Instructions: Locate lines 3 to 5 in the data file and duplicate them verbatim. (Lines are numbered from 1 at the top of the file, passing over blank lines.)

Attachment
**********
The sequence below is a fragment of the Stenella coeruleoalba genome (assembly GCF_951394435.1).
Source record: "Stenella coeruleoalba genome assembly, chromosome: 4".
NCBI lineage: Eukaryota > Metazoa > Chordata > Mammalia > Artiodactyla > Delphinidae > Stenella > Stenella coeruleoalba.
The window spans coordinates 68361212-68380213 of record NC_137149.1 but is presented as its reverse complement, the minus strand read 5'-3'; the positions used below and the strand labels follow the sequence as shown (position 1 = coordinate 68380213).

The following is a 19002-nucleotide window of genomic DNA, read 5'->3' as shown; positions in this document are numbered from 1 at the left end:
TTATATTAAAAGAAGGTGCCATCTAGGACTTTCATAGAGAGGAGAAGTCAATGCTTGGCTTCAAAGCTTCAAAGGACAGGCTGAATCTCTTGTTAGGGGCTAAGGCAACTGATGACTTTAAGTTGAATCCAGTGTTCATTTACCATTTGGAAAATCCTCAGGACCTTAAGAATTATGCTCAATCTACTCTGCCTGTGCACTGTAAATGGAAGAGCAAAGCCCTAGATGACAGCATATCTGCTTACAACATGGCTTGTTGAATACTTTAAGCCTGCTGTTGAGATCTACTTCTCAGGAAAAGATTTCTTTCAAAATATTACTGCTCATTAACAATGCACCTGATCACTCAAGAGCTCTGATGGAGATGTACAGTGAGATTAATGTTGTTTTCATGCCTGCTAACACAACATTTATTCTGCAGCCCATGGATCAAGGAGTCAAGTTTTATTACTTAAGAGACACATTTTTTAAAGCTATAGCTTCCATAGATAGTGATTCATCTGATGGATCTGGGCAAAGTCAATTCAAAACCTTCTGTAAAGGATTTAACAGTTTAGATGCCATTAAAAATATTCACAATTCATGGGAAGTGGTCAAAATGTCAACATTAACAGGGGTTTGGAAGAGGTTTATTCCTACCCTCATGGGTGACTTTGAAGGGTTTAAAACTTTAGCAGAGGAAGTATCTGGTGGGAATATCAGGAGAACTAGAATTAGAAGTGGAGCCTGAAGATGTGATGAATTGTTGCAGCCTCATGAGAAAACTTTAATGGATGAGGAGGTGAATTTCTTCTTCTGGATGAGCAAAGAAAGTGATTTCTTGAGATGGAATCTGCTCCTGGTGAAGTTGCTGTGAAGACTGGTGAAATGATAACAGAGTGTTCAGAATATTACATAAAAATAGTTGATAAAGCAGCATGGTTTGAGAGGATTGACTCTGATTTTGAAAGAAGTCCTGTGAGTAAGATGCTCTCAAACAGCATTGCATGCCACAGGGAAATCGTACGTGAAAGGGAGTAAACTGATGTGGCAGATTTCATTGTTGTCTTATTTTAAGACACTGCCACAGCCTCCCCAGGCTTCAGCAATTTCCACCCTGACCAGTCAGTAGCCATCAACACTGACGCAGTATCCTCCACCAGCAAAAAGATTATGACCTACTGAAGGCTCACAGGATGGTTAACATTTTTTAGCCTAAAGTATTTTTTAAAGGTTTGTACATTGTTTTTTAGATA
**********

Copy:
NCBI lineage: Eukaryota > Metazoa > Chordata > Mammalia > Artiodactyla > Delphinidae > Stenella > Stenella coeruleoalba.
The window spans coordinates 68361212-68380213 of record NC_137149.1 but is presented as its reverse complement, the minus strand read 5'-3'; the positions used below and the strand labels follow the sequence as shown (position 1 = coordinate 68380213).

The following is a 19002-nucleotide window of genomic DNA, read 5'->3' as shown; positions in this document are numbered from 1 at the left end: